Important New Theme in Law School Admissions


We’ve spent a lot of time in this space discussing the career prospects of law school graduates. From salary freezes to law firm job deferrals to entirely new apprenticeship programs, we’ve looked at the way that the brutal hiring landscape has changed the way current and incoming law students should look at career prospects. It is important information for applicants to consider, before they devote three years and upward of $100,000 to a JD.

But that’s really all it was – something to consider before making a big decision. Now though, it seems increasingly likely that career prospects are more than just a consideration for law school applicants. It is suddenly becoming a relevant and necessary theme on the all-important personal statement.

Law school applications have always been a different breed than those of business school and medical school. While all three are professional programs, the emphasis on career goals has never carried the same weight when seeking a JD. Medical schools want to know your career goals because they are evaluating whether to spend massive resources on training you to become a doctor. They want to know what kind of doctor you dream of becoming, or – more to the point – whether you even dream of becoming a doctor. Business schools have an obligation to make sure that candidates are far enough down a chosen career path that an MBA makes sense and will be the additional training needed. Unlike a lawyer who will start at the beginning upon graduation, an MBA is earning a degree “midstream” and must possess a clear vision for where he or she is going.

Now though, law schools are becoming increasingly concerned with the career prospects of their students. In talking with admissions professionals, you hear the same things from law school deans and directors that you do from their MBA counterparts. Common themes are: “we’re looking for resilient students,” “we want to see a Plan A and a Plan B,” “what we really don’t want on our hands are naive students who will struggle to get a job,” and – most amazingly – “we are consulting almost daily with career services.” That never used to happen! It is strange enough to see MBA admissions officers taking cues from the career services office, but to see it happen on the law school side is downright bizarre.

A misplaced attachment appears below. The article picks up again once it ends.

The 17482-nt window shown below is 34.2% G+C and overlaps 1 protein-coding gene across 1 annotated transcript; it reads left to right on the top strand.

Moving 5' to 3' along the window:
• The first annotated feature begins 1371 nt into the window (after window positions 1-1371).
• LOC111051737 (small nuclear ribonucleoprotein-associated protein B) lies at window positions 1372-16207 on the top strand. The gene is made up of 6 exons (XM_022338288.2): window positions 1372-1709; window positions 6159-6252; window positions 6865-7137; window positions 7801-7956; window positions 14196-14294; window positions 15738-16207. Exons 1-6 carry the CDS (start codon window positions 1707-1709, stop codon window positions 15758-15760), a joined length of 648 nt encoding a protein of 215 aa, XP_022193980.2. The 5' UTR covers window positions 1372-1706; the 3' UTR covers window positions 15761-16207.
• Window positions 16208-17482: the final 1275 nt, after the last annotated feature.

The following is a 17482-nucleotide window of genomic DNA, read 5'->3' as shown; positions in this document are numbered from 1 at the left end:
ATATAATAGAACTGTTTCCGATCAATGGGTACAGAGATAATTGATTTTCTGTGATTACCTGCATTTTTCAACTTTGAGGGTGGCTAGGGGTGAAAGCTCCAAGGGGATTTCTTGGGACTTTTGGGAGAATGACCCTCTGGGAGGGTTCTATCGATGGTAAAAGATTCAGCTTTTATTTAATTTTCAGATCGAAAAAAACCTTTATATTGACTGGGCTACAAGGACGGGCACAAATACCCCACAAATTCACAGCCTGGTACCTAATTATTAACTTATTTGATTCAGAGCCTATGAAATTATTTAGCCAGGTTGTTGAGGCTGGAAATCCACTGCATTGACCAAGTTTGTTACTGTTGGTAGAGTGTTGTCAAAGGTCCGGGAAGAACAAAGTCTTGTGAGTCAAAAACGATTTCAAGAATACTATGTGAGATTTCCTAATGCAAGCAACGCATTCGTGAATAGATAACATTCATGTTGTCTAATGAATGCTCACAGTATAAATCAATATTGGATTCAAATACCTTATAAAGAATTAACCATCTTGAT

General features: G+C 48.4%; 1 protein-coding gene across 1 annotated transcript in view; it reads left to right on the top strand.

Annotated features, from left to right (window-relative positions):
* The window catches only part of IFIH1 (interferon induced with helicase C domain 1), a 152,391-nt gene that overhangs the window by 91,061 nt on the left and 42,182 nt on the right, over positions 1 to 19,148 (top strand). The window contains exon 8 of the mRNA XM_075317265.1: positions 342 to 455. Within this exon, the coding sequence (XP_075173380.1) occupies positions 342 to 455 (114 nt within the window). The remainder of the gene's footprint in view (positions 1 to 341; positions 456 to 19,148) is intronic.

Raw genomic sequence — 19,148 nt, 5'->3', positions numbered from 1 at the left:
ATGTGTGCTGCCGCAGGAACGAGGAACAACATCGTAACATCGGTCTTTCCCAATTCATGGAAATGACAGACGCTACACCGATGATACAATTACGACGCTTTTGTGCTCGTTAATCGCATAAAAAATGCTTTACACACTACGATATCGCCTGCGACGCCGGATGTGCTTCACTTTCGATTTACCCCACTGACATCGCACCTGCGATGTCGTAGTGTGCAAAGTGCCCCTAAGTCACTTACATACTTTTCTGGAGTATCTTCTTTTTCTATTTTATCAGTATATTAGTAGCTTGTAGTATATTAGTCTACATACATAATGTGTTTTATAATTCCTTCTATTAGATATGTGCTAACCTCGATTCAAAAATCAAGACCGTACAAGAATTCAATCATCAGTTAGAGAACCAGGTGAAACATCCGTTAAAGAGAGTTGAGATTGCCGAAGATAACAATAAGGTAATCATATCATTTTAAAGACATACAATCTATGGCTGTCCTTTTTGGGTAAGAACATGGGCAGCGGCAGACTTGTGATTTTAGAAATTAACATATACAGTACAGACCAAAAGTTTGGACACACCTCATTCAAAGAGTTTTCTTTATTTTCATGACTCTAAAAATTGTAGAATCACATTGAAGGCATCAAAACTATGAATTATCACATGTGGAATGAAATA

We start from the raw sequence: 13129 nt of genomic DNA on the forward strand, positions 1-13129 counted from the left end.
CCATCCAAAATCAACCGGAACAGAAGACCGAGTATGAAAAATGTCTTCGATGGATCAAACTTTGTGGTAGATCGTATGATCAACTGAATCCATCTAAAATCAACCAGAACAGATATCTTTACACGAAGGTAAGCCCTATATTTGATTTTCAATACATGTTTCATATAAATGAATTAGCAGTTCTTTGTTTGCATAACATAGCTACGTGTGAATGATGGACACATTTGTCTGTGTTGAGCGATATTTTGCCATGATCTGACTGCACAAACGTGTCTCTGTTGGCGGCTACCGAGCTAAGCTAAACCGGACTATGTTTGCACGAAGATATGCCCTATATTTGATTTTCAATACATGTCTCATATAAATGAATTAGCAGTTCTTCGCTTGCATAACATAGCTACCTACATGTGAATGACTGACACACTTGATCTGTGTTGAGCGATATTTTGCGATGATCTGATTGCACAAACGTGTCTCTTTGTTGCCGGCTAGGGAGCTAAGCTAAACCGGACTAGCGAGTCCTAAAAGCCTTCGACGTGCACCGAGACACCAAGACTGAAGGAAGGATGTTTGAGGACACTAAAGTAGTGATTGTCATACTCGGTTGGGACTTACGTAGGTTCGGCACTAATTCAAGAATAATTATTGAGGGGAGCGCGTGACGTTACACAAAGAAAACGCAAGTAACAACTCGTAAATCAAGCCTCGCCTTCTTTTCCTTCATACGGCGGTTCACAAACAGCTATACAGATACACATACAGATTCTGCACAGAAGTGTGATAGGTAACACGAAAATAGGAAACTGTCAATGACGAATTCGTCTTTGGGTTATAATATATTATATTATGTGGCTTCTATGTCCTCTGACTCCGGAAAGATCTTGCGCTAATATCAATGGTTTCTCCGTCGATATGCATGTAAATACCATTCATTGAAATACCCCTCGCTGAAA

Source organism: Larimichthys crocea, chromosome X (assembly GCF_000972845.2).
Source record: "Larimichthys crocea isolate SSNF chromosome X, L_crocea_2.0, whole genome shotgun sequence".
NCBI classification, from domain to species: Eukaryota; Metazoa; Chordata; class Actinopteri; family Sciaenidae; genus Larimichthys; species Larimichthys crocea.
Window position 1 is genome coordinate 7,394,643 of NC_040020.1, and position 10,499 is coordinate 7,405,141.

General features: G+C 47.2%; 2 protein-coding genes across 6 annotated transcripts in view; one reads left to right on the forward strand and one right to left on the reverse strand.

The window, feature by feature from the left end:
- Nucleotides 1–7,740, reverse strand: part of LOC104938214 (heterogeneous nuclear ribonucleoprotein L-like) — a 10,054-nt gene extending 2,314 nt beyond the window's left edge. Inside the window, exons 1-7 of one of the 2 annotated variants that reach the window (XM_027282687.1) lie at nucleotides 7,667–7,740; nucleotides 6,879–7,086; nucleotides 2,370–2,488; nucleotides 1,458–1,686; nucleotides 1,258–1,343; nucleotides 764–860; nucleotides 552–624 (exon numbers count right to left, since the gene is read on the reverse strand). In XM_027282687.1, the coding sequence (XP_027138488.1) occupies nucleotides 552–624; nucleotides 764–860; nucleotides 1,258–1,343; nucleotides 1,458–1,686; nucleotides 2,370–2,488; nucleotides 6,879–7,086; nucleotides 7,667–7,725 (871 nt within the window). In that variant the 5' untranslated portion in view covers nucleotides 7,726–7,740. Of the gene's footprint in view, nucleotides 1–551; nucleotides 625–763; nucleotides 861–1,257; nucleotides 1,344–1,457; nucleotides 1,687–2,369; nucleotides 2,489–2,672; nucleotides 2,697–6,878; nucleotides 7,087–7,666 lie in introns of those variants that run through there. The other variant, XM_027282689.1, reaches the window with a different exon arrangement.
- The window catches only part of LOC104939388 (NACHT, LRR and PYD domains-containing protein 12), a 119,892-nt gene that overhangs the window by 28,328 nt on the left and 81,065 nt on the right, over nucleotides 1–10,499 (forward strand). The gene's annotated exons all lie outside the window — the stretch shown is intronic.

Yet that is what happens when the Skaddens of the world start slashing their hiring numbers and when firms shut down new associate hiring and summer programs altogether. Until this year, the only thing a law school candidate had to worry about was writing a great personal statement that proved they could do law school work. Now candidates also have to prove they can get a job. It’s an entirely new consideration and not an easy one to fold into the existing themes.

There are even larger implications that are worth exploring at some point in the not-so-distant future (including an analysis of whether this is the first crack in law schools’ long-held belief that theoretical learning is of more importance than practical training), but those issues can be tabled for now. What is most important at present is that law school candidates begin to assess their professional prospects – not just so they can make informed decisions, but so that they can write about it in their essays. In all likelihood, this will be THE biggest theme in law school admissions for 2010.

If you need help crafting your personal statement in a way that addresses career goals, don’t hesitate to give us a call at 310.456.8716.

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